What might the grass symbolize in section six of Song of Myself?
Also to know is, what does grass symbolize in Song of Myself?
The significance of Grass, in American poet Walt Whitman's “Song of Myself”, as part of his epic work “Leaves of Grass” is that a single blade of grass represents an individual in society. Right off the bat, in this section of “Leaves of Grass”, Whitman alludes to the fact that we come from the dust of the earth.
Also Know, why is Grass described as a hieroglyphic? In the second place, Whitman compares the grass to the human society. He refers to the grass as a uniform hieroglyphic in the line “Or I guess it is hieroglyphic” (5). For Whitman, the grass symbolizes the equality of all people and things, as humans are equal and differ only by their personality and race.
One may also ask, what are major themes of Whitman's Song of Myself?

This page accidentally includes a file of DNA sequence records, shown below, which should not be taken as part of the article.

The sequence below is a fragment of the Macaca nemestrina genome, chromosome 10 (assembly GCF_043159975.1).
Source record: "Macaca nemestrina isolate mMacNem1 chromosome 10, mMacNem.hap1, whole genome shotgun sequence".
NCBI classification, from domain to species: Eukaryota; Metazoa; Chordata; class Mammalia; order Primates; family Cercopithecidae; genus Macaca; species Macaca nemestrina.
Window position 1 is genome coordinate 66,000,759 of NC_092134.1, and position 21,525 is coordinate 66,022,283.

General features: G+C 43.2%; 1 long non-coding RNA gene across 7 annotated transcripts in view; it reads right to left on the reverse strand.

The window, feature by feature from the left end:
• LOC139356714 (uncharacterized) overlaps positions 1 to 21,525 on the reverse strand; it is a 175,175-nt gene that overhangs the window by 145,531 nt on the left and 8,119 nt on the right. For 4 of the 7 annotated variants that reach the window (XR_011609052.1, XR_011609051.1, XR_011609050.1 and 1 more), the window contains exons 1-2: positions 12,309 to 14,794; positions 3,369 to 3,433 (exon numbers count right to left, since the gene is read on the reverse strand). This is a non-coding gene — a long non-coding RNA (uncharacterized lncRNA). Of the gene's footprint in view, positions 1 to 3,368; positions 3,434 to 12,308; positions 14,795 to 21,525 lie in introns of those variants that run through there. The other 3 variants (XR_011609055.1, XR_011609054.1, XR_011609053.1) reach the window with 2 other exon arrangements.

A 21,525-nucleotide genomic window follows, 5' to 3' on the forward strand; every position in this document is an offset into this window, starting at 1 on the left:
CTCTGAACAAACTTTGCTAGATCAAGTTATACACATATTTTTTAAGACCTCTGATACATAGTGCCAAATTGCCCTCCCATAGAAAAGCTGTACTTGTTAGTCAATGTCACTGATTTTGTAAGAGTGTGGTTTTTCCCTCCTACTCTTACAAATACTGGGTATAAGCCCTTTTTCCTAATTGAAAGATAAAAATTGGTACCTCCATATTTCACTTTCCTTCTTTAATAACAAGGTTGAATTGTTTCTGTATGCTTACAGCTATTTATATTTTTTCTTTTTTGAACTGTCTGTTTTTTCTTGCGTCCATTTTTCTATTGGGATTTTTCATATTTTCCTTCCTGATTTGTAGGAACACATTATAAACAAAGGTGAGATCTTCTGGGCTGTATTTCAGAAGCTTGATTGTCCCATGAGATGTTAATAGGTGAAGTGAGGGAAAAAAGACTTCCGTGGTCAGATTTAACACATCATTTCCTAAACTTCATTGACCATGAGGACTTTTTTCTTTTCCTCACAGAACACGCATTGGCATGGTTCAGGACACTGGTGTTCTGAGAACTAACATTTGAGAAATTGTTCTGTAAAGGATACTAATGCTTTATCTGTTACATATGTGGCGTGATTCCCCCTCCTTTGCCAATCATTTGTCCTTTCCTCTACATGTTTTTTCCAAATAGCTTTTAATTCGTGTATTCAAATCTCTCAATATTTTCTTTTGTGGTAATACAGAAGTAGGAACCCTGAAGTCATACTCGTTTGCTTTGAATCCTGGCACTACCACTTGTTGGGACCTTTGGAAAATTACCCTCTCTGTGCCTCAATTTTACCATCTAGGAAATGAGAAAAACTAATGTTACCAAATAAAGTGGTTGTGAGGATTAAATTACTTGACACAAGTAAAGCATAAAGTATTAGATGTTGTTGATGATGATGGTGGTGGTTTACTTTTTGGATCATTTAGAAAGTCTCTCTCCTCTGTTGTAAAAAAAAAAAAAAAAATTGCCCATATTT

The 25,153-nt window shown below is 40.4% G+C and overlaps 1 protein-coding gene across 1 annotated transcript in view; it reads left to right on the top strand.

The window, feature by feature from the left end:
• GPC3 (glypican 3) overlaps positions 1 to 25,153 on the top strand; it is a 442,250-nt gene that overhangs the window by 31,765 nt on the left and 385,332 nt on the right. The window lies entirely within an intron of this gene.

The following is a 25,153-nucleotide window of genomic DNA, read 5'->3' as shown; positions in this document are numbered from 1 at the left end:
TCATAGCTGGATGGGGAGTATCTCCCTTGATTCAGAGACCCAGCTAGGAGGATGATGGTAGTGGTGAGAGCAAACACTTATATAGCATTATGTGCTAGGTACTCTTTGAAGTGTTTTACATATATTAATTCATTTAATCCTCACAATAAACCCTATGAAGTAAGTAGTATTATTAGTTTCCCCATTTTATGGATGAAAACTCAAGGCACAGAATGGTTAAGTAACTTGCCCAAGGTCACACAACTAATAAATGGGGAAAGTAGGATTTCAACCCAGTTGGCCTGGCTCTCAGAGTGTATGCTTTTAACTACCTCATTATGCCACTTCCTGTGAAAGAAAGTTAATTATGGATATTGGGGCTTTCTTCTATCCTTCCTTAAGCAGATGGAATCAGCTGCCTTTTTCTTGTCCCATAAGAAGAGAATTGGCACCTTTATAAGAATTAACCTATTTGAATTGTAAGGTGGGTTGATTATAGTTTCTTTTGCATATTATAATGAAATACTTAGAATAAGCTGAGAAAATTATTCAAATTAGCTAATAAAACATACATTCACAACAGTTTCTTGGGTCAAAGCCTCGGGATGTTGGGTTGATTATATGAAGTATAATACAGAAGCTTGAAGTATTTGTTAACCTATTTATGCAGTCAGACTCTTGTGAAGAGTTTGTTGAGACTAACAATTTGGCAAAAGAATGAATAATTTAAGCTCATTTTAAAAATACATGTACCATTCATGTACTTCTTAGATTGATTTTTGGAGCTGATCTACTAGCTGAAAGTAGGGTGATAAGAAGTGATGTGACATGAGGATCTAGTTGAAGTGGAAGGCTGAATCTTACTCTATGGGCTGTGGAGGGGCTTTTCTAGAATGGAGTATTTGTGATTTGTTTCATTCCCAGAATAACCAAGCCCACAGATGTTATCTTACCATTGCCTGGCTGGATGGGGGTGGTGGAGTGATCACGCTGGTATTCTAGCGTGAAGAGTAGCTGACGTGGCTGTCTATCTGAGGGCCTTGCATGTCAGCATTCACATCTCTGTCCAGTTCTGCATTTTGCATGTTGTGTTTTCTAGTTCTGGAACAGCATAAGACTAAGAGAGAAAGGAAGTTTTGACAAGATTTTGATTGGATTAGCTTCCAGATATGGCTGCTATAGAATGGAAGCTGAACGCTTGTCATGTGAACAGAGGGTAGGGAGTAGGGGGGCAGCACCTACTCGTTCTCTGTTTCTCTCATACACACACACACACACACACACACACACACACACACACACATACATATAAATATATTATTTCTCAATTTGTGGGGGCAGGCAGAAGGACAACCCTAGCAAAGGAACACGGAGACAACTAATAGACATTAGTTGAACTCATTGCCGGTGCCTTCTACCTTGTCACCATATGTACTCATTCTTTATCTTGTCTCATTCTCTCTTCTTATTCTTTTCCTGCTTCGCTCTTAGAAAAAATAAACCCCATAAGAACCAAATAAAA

"Song of Myself" by Walt Whitman celebrates the theme of democracy and the oneness of mankind, specifically the American people. As well, it represents Transcendentalist thought concerning mankind's common soul. The poem also focuses on the theme that life is a journey to uncover one's self, one's identity.
Why is Song of Myself significant?
“Song of Myself,” the longest poem in Leaves of Grass, is a joyous celebration of the human self in its most expanded, spontaneous, self-sufficient, and all-embracing state as it observes and interacts with everything in creation and ranges freely over time and space.